A unique superblock is officially opened today in the French City of Lyon. Erick van Egeraat created the superblock, called the 'Monolith' in collaboration with the French architects Combarel-Marrec, Manuelle Gautrand, Pierre Gautier and the Dutch Architect Winy Maas.
This superblock is part of the urban renewal project Lyon Confluence. The building with its exuberant architecture is intended to add the new values to this derelict territory which was previously a thriving industrial district. Now the area is transformed into an innovative and beautiful part of Lyon's city center.
The Lyon Confluence project consists of three lots: A, B and C. The project is located in lot C which is also know as Le Monolithe. Lot C comprises of office, retail and residential units on a size of 32.000m2, is located in Lyon's key - redevelopment area Lyon Confluence. It will accommodate 1.500 new residents, 15.000m2 of new office-space and 1.800 m2 of retail. This superblock is part of the larger inner-city redevelopment in the gastronomic center of France.
Divided into 5 sections, each section was designed by a different architect. Erick van Egeraat designed the North-eastern entrance-part of the superblock. Offices are located along the east side and parallel to the train track. Residential units are located on the north side and in the "bridge" spanning across and creating the entrance gate to the interior courtyard.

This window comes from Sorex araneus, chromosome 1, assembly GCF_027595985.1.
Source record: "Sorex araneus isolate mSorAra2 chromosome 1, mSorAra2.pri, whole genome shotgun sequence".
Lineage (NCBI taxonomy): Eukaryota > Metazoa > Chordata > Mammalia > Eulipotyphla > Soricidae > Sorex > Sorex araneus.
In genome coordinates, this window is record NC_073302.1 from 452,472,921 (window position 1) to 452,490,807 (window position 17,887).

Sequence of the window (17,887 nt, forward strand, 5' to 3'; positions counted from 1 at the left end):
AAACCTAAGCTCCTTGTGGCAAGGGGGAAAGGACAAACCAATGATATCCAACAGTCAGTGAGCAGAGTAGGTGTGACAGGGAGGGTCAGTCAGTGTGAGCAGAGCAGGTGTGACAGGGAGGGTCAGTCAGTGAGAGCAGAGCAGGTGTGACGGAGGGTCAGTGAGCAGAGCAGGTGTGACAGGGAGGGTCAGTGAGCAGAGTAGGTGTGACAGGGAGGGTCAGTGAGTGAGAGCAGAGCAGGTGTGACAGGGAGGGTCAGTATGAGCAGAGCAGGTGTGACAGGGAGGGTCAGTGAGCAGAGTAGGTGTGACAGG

"It is an unusual building which took quite some effort to get realized. Initially each architect selected a specific material for the façade", said Erick van Egeraat "We eventually decided to use all materials, which created this unusual but very attractive image for the Monolith."
The result for this design is a facade predominantly designed in wood and glass. The various wooden and glass panels have been assembled in a rich and elegant irregular pattern. The introduction of the pronounced vertical wooden fins created additional depth in the façade. The fins introduce an element of verticality in the predominantly horizontal volume of the entire block. Erick van Egeraat's unique interpretation adds another layer of individuality and scale to this remarkable superblock.